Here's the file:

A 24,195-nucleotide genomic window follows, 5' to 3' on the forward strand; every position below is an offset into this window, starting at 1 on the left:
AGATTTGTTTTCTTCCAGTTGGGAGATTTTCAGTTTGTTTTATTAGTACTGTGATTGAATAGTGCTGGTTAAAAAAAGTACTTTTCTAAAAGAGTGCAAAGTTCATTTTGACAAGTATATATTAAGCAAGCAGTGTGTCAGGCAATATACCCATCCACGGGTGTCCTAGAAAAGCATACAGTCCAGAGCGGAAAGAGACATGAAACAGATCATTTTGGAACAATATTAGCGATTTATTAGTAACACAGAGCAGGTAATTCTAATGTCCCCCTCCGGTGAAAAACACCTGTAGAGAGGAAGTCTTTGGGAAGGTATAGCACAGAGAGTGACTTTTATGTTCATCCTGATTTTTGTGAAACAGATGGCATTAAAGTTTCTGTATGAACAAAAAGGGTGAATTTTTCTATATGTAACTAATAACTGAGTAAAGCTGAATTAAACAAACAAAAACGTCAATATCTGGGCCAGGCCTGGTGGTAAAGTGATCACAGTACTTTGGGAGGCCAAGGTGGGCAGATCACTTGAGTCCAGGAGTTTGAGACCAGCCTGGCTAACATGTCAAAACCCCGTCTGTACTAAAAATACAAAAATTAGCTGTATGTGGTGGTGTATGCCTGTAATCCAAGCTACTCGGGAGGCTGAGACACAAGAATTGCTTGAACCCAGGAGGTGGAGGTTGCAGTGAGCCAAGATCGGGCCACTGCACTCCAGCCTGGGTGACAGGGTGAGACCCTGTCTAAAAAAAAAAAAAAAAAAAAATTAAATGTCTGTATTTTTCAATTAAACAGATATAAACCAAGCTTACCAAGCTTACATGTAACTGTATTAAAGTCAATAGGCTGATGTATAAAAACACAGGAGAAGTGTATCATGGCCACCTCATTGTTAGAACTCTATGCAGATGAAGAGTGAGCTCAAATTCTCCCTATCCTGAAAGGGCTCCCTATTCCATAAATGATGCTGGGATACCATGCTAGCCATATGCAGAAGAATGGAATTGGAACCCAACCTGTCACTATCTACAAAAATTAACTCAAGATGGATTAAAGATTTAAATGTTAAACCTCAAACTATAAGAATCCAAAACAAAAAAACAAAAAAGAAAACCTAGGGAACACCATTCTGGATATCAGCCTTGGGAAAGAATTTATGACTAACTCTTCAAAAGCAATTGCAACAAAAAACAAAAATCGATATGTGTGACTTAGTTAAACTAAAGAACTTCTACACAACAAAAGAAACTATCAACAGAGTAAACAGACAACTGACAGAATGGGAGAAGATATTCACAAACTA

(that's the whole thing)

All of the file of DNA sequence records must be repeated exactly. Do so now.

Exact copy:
A 24,195-nucleotide genomic window follows, 5' to 3' on the forward strand; every position below is an offset into this window, starting at 1 on the left:
AGATTTGTTTTCTTCCAGTTGGGAGATTTTCAGTTTGTTTTATTAGTACTGTGATTGAATAGTGCTGGTTAAAAAAAGTACTTTTCTAAAAGAGTGCAAAGTTCATTTTGACAAGTATATATTAAGCAAGCAGTGTGTCAGGCAATATACCCATCCACGGGTGTCCTAGAAAAGCATACAGTCCAGAGCGGAAAGAGACATGAAACAGATCATTTTGGAACAATATTAGCGATTTATTAGTAACACAGAGCAGGTAATTCTAATGTCCCCCTCCGGTGAAAAACACCTGTAGAGAGGAAGTCTTTGGGAAGGTATAGCACAGAGAGTGACTTTTATGTTCATCCTGATTTTTGTGAAACAGATGGCATTAAAGTTTCTGTATGAACAAAAAGGGTGAATTTTTCTATATGTAACTAATAACTGAGTAAAGCTGAATTAAACAAACAAAAACGTCAATATCTGGGCCAGGCCTGGTGGTAAAGTGATCACAGTACTTTGGGAGGCCAAGGTGGGCAGATCACTTGAGTCCAGGAGTTTGAGACCAGCCTGGCTAACATGTCAAAACCCCGTCTGTACTAAAAATACAAAAATTAGCTGTATGTGGTGGTGTATGCCTGTAATCCAAGCTACTCGGGAGGCTGAGACACAAGAATTGCTTGAACCCAGGAGGTGGAGGTTGCAGTGAGCCAAGATCGGGCCACTGCACTCCAGCCTGGGTGACAGGGTGAGACCCTGTCTAAAAAAAAAAAAAAAAAAAAATTAAATGTCTGTATTTTTCAATTAAACAGATATAAACCAAGCTTACCAAGCTTACATGTAACTGTATTAAAGTCAATAGGCTGATGTATAAAAACACAGGAGAAGTGTATCATGGCCACCTCATTGTTAGAACTCTATGCAGATGAAGAGTGAGCTCAAATTCTCCCTATCCTGAAAGGGCTCCCTATTCCATAAATGATGCTGGGATACCATGCTAGCCATATGCAGAAGAATGGAATTGGAACCCAACCTGTCACTATCTACAAAAATTAACTCAAGATGGATTAAAGATTTAAATGTTAAACCTCAAACTATAAGAATCCAAAACAAAAAAACAAAAAAGAAAACCTAGGGAACACCATTCTGGATATCAGCCTTGGGAAAGAATTTATGACTAACTCTTCAAAAGCAATTGCAACAAAAAACAAAAATCGATATGTGTGACTTAGTTAAACTAAAGAACTTCTACACAACAAAAGAAACTATCAACAGAGTAAACAGACAACTGACAGAATGGGAGAAGATATTCACAAACTA